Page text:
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Understanding Your Partner's Love Language

If you find yourself not completely understanding or communicating well with your partner, you may begin to wonder what you can do to better connect with each other. If you are questioning the depth and strength of your love, or you are feeling uncared for, this can cause a disconnection between you and your partner. This disconnection may be occurring because you two are not speaking the same love language. This is a way of defining your way of communicating and expressing your love, and the way that you would prefer to receive love. This is a way of communicating that has been developed by Dr. Gary Chapman, the author of The 5 Love Languages. He outlines five different ways to “speak” and understand emotional love.

Chapman describes those five love languages as:

  1. Words of Affirmation - Saying thoughtful things more regularly such as 'I love you', 'You look great', 'I love how that looks on you'.

  2. Quality Time - Spending time together, with and/or without the kids, doing things you love together such as board games, watching movies, or hiking.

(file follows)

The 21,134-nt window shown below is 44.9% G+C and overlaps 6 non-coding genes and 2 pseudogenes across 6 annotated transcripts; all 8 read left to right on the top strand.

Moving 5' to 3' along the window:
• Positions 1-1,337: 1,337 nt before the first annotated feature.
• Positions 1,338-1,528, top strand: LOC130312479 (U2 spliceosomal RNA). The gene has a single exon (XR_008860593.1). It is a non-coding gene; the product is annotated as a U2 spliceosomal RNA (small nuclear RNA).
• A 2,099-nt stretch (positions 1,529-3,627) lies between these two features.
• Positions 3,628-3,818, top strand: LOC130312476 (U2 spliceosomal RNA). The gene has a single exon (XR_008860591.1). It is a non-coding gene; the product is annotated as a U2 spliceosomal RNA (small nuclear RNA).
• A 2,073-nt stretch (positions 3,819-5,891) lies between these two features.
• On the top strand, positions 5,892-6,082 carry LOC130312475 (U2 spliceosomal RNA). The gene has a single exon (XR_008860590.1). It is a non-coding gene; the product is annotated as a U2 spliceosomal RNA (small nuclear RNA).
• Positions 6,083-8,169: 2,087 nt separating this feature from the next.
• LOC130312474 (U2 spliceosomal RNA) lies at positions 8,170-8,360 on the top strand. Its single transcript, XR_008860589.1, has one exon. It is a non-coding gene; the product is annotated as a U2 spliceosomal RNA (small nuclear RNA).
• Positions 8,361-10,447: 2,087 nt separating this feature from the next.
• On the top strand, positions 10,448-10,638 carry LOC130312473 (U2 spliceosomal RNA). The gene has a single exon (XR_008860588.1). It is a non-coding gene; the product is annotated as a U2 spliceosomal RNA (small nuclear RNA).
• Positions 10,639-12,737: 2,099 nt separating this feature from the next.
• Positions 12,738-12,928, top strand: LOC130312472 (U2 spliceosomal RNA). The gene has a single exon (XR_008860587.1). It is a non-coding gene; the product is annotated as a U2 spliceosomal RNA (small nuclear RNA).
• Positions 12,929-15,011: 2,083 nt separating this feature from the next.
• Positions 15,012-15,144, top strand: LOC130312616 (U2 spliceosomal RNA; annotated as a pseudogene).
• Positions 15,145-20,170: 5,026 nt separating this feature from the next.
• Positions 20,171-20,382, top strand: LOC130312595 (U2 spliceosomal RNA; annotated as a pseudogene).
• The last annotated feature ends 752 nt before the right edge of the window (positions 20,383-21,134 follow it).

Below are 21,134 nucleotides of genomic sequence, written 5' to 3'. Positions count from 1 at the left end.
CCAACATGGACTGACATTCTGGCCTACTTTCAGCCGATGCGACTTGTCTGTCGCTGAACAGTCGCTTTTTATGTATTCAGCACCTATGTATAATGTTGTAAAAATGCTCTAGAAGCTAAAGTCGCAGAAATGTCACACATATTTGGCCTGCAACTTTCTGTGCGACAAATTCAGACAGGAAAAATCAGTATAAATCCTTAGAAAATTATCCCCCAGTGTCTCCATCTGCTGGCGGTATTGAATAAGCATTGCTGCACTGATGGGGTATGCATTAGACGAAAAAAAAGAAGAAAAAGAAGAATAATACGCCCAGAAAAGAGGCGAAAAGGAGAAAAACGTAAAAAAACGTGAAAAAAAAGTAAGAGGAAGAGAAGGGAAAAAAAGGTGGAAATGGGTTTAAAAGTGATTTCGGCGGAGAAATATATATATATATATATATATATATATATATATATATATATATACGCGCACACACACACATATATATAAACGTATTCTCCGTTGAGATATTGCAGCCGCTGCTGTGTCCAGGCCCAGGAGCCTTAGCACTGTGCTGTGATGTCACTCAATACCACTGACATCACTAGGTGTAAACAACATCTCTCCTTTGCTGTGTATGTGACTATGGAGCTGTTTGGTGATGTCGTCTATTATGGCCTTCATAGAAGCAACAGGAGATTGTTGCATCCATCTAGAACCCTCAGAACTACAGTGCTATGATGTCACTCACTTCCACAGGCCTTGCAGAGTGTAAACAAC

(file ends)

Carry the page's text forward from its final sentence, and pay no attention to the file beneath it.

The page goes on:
3. Receiving Gifts - Bringing home small gifts such as flowers, a favorite snack, or a new game.

  4. Acts of Service - Doing little things to help out such as folding the laundry, washing the dishes or cooking a meal.

  5. Physical Touch - Giving your partner a massage, extra hugs, placing an arm around the other when sitting next to each other, or simply holding hands.

If your partner’s love languages differ from yours, your partner might expect the same expressions of love from you that they like. In this predicament, it’s important to have a calm, in-depth discussion about the ways in which you both like to express and receive love. The way you have learned to express love probably stems from your childhood and the way your parents and/or those that raised you showed you love. If your parents regularly hugged you or told you all the time how much they love you, you learned how to express love with physical touch and words of affirmation. If your parents were always there to drive you places and cheer you on at athletic/scholastic events, you learned how to express love with acts of service and quality time. If your partner did not learn how to express love the same way as you, your expression of love may not be received or even acknowledged as love.

If you are having trouble with different expressions of love, try having an honest conversation with open-ended questions about what kinds ways you would like to receive love from your partner, and how they would like to you to express their love for them. Learning each other's love languages will make you more open to each other and able to show each other just how much you care for each other. With practice and patience to put those expressions of love into action, you will both find yourselves feeling loved by each other and stronger than ever in your relationship.


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